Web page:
It's sad when a company that helps beautify our surroundings fails to present rosy numbers. Lawn-care specialist Scotts Miracle-Gro's (NYS: SMG) fourth-quarter numbers were a bummer, as heavy rain and hurricanes took a toll on revenues.
Scotts' growth plans look good. But are they enough to offer hope that the bottom line will return to the black?
Mother Nature's fury on one hand and painful raw-material costs on the other hit Scotts hard. Internal restructuring costs pressured margins further.
Since Scotts focuses on landscaping products, weather disruptions give its business a hard time. And that's precisely what Hurricane Irene and the abundance of heavy storms that characterized this year did to Scotts' fourth-quarter top line. Its sales slipped 1% from the year-ago quarter to $417.2 million.
Moreover, when most fertilizer companies are enjoying high product prices, Scotts was hit by high input costs. This isn't surprising, considering the way prices of inputs like urea have shot up lately. Terra Nitrogen's (NYS: TNH) third-quarter revenues surged nearly 50% as prices of ammonia and urea exploded. These chemicals also drove CVR Partners' (NYS: UAN) third-quarter revenues up an astounding 66.4% to $77.2 million.
Apart from inputs, restructuring and impairments added an additional $62.3 million to Scotts' costs. Together with lower sales, Scotts' loss from continuing operations widened to $71.7 million from $33.1 million a year ago.
Scotts has lots of plans lined up for next year, from product launches to ramped-up advertising. It's especially upbeat about next year's nationwide rollout of its new Snap lawn spreader, aimed at making lawn care easier. Scotts will also be expanding the reach of its Expand and Gro planting mix in Texas, following its success in Europe.
But one setback involves the uncertainty over the launch of its new MAT28 herbicide. Problems arose when, after chemical giant DuPont (NYS: DD) launched a version of the product, it was found out to be damaging trees. Scotts will now have to spend more on research before getting the product into the market.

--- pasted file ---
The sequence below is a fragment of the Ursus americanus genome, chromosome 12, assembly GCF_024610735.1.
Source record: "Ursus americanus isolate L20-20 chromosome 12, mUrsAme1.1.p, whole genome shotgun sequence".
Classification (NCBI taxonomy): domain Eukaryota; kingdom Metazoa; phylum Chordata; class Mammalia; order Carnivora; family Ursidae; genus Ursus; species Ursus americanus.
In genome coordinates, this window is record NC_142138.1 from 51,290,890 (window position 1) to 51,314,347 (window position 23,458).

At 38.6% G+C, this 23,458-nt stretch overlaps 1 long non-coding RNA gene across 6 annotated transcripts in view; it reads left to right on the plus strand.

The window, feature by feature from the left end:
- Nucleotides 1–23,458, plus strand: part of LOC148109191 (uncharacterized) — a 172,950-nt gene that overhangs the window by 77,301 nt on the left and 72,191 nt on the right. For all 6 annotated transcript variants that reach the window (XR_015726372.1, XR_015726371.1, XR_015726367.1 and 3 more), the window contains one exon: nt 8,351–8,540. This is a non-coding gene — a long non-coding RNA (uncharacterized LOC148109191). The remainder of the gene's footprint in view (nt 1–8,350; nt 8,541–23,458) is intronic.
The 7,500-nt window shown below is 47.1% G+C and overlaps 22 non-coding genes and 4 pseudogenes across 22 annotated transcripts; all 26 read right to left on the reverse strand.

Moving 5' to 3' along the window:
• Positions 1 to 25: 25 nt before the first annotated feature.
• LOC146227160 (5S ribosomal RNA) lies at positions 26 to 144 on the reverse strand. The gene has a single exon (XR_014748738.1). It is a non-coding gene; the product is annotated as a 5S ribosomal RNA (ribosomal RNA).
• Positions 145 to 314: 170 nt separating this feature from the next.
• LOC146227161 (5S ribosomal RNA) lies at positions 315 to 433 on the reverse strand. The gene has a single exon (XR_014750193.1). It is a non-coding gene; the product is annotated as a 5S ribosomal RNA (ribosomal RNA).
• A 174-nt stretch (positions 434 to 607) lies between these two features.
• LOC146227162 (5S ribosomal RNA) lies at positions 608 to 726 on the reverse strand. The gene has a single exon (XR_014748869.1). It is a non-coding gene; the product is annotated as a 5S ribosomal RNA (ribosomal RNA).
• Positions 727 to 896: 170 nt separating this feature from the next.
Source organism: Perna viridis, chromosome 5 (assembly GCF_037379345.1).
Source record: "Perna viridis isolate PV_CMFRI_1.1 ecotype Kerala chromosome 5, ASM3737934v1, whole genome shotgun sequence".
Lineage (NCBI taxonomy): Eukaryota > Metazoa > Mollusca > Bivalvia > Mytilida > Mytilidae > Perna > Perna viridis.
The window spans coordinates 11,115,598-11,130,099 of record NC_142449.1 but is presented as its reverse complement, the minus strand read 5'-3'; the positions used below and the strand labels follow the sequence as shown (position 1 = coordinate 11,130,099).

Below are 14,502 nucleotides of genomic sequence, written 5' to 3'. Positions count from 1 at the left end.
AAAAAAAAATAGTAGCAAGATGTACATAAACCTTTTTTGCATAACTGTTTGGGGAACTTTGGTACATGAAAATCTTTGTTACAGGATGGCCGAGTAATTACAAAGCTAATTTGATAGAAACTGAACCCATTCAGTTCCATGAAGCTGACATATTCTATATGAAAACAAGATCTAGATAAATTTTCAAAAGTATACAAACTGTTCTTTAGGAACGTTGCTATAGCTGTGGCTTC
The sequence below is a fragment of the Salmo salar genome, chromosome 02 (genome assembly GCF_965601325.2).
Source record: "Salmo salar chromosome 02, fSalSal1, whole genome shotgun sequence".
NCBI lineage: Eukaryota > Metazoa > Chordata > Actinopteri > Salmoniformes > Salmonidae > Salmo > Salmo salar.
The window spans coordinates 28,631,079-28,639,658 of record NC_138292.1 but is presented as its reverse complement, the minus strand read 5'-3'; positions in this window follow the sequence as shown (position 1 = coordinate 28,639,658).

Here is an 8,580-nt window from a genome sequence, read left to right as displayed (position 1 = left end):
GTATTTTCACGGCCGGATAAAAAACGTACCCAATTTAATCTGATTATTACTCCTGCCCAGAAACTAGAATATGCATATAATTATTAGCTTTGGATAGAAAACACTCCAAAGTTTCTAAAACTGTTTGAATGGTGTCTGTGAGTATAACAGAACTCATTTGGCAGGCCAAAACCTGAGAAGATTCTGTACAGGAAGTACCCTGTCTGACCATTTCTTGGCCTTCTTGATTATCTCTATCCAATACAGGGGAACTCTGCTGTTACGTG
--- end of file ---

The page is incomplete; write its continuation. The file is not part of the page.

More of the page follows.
In a bid to attract more customers, Scotts has planned greater spending on media next year, strengthening its focus in areas such as social media. Scotts is also investing in improving its distribution system in the U.S. Northeast.
Scotts relies mainly on retailers for sales, and it's currently in talks with its retailer partners regarding its merchandising and pricing strategy. Its partners include big retailers such as Home Depot (NYS: HD) , Lowe's, and WalMart. The three accounted for 60% of Scotts' total sales last year.
Scotts' focus on innovation is impressive. Last month, it joined hands with pest-management products provider Marrone Bio Innovations to innovate and develop new products for the lawn and garden market.
Scotts also added a feather to its cap when it was chosen by the U.S. Conference of Mayors for a multiyear partnership focusing on national garden and greenscape development.
But most interesting development has been Scotts' teaming up with none other than automaker giant Ford (NYS: F) , so the two can research how coconut fiber can be used as reinforcement for molded plastic parts in cars.
The Foolish bottom line
Scotts' numbers aren't as impressive as its growth plans. It expects losses to increase from the first quarter because of lower sales volumes and high costs. Clearly, it would make sense to wait and watch till things improve a bit on the earnings front.
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At the time thisarticle was published Fool contributor Neha Chamaria owns no shares of any of the companies mentioned in this article.The Motley Fool owns shares of Ford. The Motley Fool owns shares of Wal-Mart. Motley Fool newsletter services have recommended buying shares of Wal-Mart, Lowe's, Home Depot, Scotts Miracle-Gro, and Ford, creating a diagonal call position in Wal-Mart, and writing covered calls in Lowe's. Try any of our Foolish newsletter services free for 30 days. We Fools don't all hold the same opinions, but we all believe that considering a diverse range of insights makes us better investors. The Motley Fool has a disclosure policy.
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